"Health care professionals need to understand the goals of their patients and vice versa, which establishes reasonable expectations for both the patient and the physician," said Martha Gulati, MD, MS, FACC, editor-in-chief of ACC's patient-facing CardioSmart program, in a 2017 letter in the Journal of the American Journal of Cardiology (JACC). "The goals established in such a collaborative manner will improve patient satisfaction and empower patients to have some control of a chronic condition – living with their disease but on their terms."
Communication For Effective Shared Decision-Making
The art of navigating a complex, difficult medical decision while keeping the patient's wishes at the center can be a difficult task. If clinicians are to be successful in practicing patient-centered care – that is, ensuring decision-making is in fact shared with the patient – there must be an increase in provider training on effective patient communication and a deeper understanding of how decision aids and other tools can support shared decision-making efforts.
In its 2012 Health Policy Statement on Patient-Centered Care in Cardiovascular Medicine, the ACC called on clinicians to educate patients on their condition, treatment options and goals through easy-to-understand educational materials. The report also called for an increase in shared decision-making, enhanced clinician-patient communication, and collaborative care planning and goal setting.
Since then, shared decision-making has been incorporated into several clinical policy documents including both the updated Expert Consensus Systems of Care document on operator and institutional recommendations and requirements for TAVR and the new bradycardia guideline (read article here) released this year. Additionally, the policy statement has served as a catalyst for focused development and implementation of ACC tools and resources to help clinicians incorporate shared decision-making discussions with patients into routine practice (see sidebar).
Decision aids are one such tool that explain conditions and treatment options and guide conversations between patients and clinicians. A 2016 study in BMJ reported that chest pain patients who used a decision aid were more engaged in their care. The study enrolled 898 adults who presented to the emergency department for chest pain and were being considered for admission to undergo further cardiovascular testing.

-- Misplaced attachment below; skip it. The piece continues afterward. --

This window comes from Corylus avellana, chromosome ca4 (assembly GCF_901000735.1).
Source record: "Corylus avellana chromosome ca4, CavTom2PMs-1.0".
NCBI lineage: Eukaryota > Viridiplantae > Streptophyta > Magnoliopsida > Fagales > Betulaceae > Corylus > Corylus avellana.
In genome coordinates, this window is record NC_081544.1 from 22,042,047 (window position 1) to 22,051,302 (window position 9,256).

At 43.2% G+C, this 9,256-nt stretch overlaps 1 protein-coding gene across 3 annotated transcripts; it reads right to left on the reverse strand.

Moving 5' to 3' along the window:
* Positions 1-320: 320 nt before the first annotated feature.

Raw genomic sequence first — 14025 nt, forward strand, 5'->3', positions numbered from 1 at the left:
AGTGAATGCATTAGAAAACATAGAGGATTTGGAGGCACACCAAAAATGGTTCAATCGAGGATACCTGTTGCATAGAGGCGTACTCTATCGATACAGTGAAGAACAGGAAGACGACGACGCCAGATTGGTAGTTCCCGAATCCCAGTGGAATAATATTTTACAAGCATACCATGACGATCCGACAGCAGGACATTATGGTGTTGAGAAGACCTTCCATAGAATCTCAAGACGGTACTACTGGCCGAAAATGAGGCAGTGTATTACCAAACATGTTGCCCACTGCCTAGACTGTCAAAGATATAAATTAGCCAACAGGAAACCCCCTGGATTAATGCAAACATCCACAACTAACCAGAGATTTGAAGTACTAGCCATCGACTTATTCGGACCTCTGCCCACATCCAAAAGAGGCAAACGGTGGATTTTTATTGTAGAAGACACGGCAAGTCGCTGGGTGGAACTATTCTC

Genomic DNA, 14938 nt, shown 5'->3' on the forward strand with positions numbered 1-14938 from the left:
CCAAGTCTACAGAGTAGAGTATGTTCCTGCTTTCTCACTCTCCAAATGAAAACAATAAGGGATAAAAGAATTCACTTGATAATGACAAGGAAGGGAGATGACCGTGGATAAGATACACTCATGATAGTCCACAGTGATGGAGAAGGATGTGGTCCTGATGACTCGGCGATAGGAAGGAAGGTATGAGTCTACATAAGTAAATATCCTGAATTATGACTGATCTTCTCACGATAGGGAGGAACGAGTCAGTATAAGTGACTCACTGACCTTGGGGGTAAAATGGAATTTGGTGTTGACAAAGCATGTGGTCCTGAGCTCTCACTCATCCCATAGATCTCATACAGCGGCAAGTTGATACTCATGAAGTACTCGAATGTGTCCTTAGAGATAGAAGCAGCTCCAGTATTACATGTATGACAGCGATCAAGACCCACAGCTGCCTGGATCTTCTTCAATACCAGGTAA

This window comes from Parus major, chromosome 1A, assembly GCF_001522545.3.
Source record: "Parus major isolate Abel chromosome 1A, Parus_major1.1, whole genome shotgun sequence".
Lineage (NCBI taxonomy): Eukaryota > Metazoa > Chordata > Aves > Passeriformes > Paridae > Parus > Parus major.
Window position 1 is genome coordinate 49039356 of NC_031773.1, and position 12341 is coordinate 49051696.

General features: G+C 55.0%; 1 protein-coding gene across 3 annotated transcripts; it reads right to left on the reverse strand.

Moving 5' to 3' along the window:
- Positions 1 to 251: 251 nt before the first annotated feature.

The patients were randomly assigned to receive usual care or review a web-based shared decision-making tool. Patients in the shared decision-making group were more involved in the admission decision and were more likely to decide against admission. After 30 days, there were no adverse cardiovascular events among patients in the shared decision-making group.
By providing information for patients to be active participants in their care, shared decision-making tools provide a means for patients and clinicians to chart the best course of action together. As Gulati wrote in the 2017 JACC letter, "Treating each person needs to always be the priority over simply treating the disease."
Looking to the future, the ACC's next Strategic Plan will continue to build on shared decision-making efforts as part of the goal to advance quality, equity and value of cardiovascular care. The College's new Core Values also focus on supporting and educating patients in shared decision-making as part of improving overall cardiovascular care and patient outcomes.
"We've come a long way since our 2012 health policy statement," said ACC Immediate Past President Mary Norine Walsh, MD, MACC. "The importance of integrating patients' goals, life experiences and perceptions of their disease into a plan that ultimately improves care and outcomes is no longer at question. I'm proud of the College for embedding patient-centered care into the fabric of its next Strategic Plan. Nothing is more patient-centered than involving our patients directly in decisions about their care and charting the path forward together."
Clinical Topics: Arrhythmias and Clinical EP, Cardiac Surgery, Heart Failure and Cardiomyopathies, Invasive Cardiovascular Angiography and Intervention, Valvular Heart Disease, Implantable Devices, Atrial Fibrillation/Supraventricular Arrhythmias, Aortic Surgery, Cardiac Surgery and Arrhythmias, Cardiac Surgery and Heart Failure, Cardiac Surgery and VHD, Acute Heart Failure, Interventions and Structural Heart Disease
Keywords: ACC Publications, Cardiology Magazine, Aortic Valve Stenosis, Atrial Fibrillation, Bradycardia, Caregivers, Centers for Medicare and Medicaid Services, U.S., Chest Pain, Consensus, Decision Making, Decision Support Techniques, Emergency Service, Hospital, Health Policy, Heart Failure, Life Change Events, Medicaid, Medicare, Patient Care, Patient Preference, Patient Protection and Affordable Care Act, Patient Satisfaction, Patient-Centered Care, Physician-Patient Relations, Risk Assessment, Transcatheter Aortic Valve Replacement